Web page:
The year was 1992 and I was at a lavish party thrown by Vogue magazine in Princess Diana’s favourite restaurant, San Lorenzo in London’s Knightsbridge. All the top designers and models were there, posing and mainlining champagne.
At the front of the restaurant, there was a tiny bar with a television. As soon as the unmistakable theme tune of a certain new sitcom was heard, everyone flocked to the screen — and I found myself getting as much attention as the programme itself.
The show was Absolutely Fabulous and although it was only the second episode, word had got out that, as the leading fashion PR of the day, I was the inspiration for larger-than-life character Edina Monsoon. Each time she did or said something ludicrous, all eyes were on me, checking my reaction. I always thought the series clever and hysterically funny, but the comparison hurt. After all, Edina was often drunk, drug-addicted, ate compulsively and was incapable of looking after herself. (These weren’t all true of me, I hasten to add.)
What’s more, I had considered Jennifer Saunders, who created and wrote it, a good friend, and at first it stung that she had portrayed me like that; why couldn’t I be part of the joke not the joke?
Loved series Ab Fab that ran from 1992 to 2004 is marking its 30th anniversary. 1990s leading fashion PR of the day, Lynne Franks (pictured) reveals that she was the inspiration for the larger-than-life character Edina Monsoon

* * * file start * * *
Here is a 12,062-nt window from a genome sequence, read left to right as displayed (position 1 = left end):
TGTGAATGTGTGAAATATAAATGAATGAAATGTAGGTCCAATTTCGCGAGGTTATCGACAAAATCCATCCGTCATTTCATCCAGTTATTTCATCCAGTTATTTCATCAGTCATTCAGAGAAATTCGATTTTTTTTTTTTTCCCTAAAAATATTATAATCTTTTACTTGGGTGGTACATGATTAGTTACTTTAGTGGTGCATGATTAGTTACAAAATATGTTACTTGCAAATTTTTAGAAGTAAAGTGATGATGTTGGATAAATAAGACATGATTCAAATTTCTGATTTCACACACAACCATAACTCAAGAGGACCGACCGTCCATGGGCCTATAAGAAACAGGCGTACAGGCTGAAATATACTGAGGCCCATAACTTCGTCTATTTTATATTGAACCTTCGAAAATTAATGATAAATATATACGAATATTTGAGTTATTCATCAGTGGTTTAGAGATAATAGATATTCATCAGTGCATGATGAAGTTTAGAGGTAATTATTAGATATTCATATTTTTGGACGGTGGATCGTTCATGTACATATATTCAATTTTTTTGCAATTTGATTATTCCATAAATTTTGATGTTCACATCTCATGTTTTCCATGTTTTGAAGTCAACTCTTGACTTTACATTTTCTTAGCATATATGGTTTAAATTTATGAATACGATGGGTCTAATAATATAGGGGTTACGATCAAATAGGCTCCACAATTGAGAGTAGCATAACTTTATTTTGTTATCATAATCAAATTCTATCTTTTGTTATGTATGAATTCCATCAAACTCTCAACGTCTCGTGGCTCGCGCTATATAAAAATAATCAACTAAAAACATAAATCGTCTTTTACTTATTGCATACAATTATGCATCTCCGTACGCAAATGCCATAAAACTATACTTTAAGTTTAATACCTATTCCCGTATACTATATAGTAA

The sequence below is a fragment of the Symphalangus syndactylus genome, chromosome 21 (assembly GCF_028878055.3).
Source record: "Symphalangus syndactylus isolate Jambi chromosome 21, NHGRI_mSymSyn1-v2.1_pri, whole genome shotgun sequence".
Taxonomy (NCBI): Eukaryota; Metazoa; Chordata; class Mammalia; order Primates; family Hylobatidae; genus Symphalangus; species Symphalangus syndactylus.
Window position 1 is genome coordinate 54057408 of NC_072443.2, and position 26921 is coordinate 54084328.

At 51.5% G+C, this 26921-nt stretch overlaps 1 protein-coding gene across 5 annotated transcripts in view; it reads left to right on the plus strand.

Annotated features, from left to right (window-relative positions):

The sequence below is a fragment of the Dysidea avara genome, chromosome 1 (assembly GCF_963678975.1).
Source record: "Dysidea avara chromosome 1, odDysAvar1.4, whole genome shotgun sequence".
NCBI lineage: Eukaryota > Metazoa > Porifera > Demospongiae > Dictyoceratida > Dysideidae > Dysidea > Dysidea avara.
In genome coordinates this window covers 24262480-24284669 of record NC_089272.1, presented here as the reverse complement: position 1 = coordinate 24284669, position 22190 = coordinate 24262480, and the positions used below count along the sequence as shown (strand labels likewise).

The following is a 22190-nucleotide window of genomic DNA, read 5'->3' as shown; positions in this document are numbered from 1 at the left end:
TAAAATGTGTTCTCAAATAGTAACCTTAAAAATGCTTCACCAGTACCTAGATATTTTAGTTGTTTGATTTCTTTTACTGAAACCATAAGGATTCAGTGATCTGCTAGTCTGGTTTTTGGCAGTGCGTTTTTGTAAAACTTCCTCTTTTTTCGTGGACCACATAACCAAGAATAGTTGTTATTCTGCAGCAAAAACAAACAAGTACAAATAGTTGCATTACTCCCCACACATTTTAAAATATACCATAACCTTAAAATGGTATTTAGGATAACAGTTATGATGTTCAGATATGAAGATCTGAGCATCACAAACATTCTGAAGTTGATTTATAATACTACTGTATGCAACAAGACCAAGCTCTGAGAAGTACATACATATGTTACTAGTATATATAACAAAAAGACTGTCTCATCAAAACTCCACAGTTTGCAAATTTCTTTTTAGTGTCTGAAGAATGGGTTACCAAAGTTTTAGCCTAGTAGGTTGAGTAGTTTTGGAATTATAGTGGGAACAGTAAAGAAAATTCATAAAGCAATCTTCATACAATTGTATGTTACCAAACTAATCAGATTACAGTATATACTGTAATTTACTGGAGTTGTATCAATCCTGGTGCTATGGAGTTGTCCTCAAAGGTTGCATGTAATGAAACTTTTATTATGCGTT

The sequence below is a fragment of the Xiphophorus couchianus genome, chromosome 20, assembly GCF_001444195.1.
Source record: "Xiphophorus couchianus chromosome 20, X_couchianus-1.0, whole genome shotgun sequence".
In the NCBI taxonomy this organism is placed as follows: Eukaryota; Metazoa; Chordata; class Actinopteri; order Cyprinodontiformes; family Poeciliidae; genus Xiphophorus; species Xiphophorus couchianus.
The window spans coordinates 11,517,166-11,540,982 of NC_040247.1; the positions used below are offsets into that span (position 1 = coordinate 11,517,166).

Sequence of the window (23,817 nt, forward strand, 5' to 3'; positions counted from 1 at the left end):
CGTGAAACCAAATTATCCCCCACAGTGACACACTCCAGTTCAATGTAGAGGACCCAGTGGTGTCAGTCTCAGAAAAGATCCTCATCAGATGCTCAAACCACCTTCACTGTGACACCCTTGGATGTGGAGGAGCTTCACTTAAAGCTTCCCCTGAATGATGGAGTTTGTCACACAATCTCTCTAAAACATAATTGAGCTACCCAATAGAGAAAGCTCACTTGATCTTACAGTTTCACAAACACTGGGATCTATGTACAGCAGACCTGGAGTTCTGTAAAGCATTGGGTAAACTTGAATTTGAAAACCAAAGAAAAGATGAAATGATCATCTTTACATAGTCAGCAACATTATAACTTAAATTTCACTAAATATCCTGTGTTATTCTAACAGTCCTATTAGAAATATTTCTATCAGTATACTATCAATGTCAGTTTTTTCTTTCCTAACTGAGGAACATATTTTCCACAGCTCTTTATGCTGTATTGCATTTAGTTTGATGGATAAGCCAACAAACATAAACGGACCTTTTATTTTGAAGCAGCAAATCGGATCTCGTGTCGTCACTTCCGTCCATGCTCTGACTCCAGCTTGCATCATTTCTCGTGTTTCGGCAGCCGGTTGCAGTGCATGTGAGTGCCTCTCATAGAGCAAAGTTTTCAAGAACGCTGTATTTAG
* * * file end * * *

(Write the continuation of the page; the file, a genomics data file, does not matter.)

Now, as the much-loved Ab Fab celebrates its 30th anniversary — it ran for five series between 1992 and 2004 and spawned a movie — I wish I hadn’t been so sniffy. I particularly regret turning down the chance to do a guest appearance in an early episode. It would have been great to show my seven grandchildren now.
It’s only with the wisdom of hindsight that I can see and admit the strong resemblance to Edina — from my state-of-the-art West London basement kitchen, with its wine fridge and stainless-steel units, to my eccentric high-fashion clothes and tree-hugging tendencies. And only now do I really appreciate the fact that Jennifer’s brilliant satire was written with great fondness.
She later wrote in her memoir: ‘Lynne was into everything that was new: clothes, music, clubs. She was a whirlwind of zeitgeist.’
It was true. I really was at the centre of London life. And it was absolutely fabulous.
But at the time I denied the similarity strenuously. I saw myself as a serious businesswoman with 50 employees and a multi-millionpound annual turnover who was also a champion of women’s rights. I was irritated whenever a photo of Edina and her even more eccentric sidekick Patsy Stone (Joanna Lumley) accompanied any article written about my business and more serious work.
These days, however, I am proud to have inspired such ground-breaking TV. It was so wonderfully outrageous and totally un-PC — we need to see more of this kind of comedy these days, especially led by women. In these inhibited times, where comedians live in fear of being ‘cancelled’ for causing the slightest offence, we could really do with a laugh at the outrageous antics of Eddie and Patsy.
Pass the Bolly: Jennifer Saunders and Joanna Lumley as Ab Fab’s loveable Edina and Patsy
Whether it’s the cost-of-living crisis or the war in Europe, we’re all so much more serious these days, and understandably so.
Indeed, over time I have become more Saffy — the sober, serious daughter — than Edina. The heavy drinking and hard partying is long gone. I now live in Wincanton in deepest Somerset, where I run a B&B and vegan cafe and mentor teenage girls.